Want to Build a Cheap Home Gym? Here’s How to Spend Less Than $100

A woman does yoga at home.
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With gyms across the country closing to help combat the spread of COVID-19, the disease caused by the new coronavirus, you’re probably wondering how you can keep up with your workout routine while also practicing for social distancing.

Enter the home gym.

Creating a home gym will not only help you stay in shape but could also save you money in the long run, considering the high cost of gym memberships and boutique fitness classes that can cost more than $20… for a single hour.

TPH editor Caitlin Constantine is no stranger to workout-related expenses. As a triathlete, a huge chunk of her disposable cash goes toward racing fees and nutrition. She’s completed two Ironmans, seven marathons and even two ultramarathons.

But those race fees add up, to say nothing of all the time and energy she spends on her extensive training. Why add in extra hours slogging back and forth to a gym?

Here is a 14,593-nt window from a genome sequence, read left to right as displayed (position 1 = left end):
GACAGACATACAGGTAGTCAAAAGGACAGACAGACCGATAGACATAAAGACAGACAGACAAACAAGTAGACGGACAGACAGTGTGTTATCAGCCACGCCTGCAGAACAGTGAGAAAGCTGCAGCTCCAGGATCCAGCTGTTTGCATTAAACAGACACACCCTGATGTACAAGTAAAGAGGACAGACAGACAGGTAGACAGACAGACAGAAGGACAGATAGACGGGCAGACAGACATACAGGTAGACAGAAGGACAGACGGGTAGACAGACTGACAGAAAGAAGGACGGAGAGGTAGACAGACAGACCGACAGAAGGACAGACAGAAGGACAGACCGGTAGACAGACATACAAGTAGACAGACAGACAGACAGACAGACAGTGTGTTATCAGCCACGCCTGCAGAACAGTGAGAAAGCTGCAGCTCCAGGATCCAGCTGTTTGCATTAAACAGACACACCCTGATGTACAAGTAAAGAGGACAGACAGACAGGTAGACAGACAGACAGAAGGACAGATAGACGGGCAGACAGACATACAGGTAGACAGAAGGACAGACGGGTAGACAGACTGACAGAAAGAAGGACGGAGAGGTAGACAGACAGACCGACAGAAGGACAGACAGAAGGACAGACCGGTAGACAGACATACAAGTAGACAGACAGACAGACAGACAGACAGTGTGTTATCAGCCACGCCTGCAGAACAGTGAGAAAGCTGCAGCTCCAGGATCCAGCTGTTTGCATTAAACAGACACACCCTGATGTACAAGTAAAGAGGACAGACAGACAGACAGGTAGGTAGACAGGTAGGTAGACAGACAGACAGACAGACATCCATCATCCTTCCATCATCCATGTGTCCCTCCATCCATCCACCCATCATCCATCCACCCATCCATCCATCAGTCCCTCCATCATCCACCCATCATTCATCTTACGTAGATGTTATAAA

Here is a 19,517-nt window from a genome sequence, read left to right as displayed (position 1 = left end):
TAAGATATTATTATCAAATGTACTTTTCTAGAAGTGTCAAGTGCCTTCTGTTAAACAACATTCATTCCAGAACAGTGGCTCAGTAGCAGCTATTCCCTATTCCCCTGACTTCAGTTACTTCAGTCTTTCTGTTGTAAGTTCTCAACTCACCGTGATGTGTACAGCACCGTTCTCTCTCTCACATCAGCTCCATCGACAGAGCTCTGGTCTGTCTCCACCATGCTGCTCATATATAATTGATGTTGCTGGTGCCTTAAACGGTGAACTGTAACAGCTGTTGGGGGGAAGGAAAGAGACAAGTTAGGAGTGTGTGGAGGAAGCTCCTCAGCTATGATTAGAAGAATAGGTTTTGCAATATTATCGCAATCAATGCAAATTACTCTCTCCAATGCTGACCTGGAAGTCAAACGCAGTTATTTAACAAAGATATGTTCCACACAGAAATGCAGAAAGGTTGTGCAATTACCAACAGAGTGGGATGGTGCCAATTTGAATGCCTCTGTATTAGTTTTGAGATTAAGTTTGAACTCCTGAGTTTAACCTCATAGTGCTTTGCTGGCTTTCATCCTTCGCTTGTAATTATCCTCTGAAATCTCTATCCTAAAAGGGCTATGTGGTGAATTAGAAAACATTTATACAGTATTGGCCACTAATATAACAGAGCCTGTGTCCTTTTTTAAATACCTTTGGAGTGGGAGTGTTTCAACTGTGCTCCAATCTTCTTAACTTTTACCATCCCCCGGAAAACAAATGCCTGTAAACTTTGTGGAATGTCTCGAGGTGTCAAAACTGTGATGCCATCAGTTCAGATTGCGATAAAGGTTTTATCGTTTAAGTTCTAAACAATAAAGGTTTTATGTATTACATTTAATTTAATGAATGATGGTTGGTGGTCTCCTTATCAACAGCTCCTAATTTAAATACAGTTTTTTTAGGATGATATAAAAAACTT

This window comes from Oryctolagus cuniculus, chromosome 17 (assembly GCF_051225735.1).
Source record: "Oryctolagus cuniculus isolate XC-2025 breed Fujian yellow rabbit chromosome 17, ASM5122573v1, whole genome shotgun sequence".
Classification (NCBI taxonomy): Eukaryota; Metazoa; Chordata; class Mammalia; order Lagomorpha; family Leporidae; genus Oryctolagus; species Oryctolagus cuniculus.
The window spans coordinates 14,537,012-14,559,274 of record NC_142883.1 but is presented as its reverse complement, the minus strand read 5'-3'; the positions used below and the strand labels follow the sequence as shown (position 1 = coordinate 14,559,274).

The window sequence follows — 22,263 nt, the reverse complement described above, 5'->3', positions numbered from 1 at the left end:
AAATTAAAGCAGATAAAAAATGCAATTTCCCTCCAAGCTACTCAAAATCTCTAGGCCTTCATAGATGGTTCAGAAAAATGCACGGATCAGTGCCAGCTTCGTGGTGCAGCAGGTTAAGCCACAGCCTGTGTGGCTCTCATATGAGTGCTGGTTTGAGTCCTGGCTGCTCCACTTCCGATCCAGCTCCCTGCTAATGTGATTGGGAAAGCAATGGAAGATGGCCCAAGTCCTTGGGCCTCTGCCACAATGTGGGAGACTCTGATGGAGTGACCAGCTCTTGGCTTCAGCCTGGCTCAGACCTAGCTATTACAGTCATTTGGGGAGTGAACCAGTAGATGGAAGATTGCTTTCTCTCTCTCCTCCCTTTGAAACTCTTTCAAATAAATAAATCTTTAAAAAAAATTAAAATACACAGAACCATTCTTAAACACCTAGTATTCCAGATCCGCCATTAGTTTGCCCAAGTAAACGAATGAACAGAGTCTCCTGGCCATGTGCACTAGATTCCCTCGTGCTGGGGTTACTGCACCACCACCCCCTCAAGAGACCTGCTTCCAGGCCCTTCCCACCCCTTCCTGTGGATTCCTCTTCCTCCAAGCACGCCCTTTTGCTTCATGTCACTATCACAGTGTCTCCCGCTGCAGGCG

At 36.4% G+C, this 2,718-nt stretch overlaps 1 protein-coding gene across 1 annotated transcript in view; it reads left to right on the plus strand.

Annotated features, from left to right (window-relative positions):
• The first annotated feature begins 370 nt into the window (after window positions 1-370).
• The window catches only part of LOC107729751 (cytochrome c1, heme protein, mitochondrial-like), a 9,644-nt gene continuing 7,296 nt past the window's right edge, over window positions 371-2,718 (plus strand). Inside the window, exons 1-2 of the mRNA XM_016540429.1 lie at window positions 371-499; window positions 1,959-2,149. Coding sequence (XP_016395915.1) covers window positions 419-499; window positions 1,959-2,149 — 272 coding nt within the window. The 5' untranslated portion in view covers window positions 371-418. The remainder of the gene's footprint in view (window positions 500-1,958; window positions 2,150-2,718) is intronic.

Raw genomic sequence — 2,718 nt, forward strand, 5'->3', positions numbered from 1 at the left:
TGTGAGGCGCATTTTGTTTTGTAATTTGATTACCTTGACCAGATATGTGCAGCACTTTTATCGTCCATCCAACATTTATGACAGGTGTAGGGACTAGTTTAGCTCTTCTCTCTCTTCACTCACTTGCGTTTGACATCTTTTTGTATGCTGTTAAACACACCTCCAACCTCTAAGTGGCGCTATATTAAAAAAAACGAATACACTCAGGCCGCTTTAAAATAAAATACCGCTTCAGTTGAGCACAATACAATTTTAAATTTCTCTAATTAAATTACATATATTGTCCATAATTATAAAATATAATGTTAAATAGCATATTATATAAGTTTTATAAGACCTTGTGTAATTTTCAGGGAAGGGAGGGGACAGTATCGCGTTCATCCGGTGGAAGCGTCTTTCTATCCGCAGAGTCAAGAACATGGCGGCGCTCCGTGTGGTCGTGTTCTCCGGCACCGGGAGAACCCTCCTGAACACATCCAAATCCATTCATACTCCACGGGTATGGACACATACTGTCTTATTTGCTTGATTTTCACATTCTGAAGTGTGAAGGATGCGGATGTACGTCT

However, she knows staying in shape can lengthen and improve lives in every way from preventing injury to counterbalancing mental health issues — which is particularly important during these stressful times — so she’s passionate about deconstructing the myth that fitness has to be complicated and expensive.

“It’s our birthright as human beings to be able to use our bodies and make the most of them,” she says. 

So she was thrilled to share the details on the cheap home gym she built to help her cross-train cheaply and conveniently — all for less than $100.

How to Build a Home Gym for Less Than a Benjamin

To ditch the expense of her fitness membership, Constantine built a home gym for under $100. 

If that still seems pricy to you, keep in mind: You might spend that for just five Pure Barre classes or a few months of a gym membership. That doesn’t count activation fees or the gas you’ll spend getting there and back. 

Once you stock your home gym, it’s yours to keep — no membership renewal necessary.

Here’s what’s in Constantine’s workout room, and how she uses it.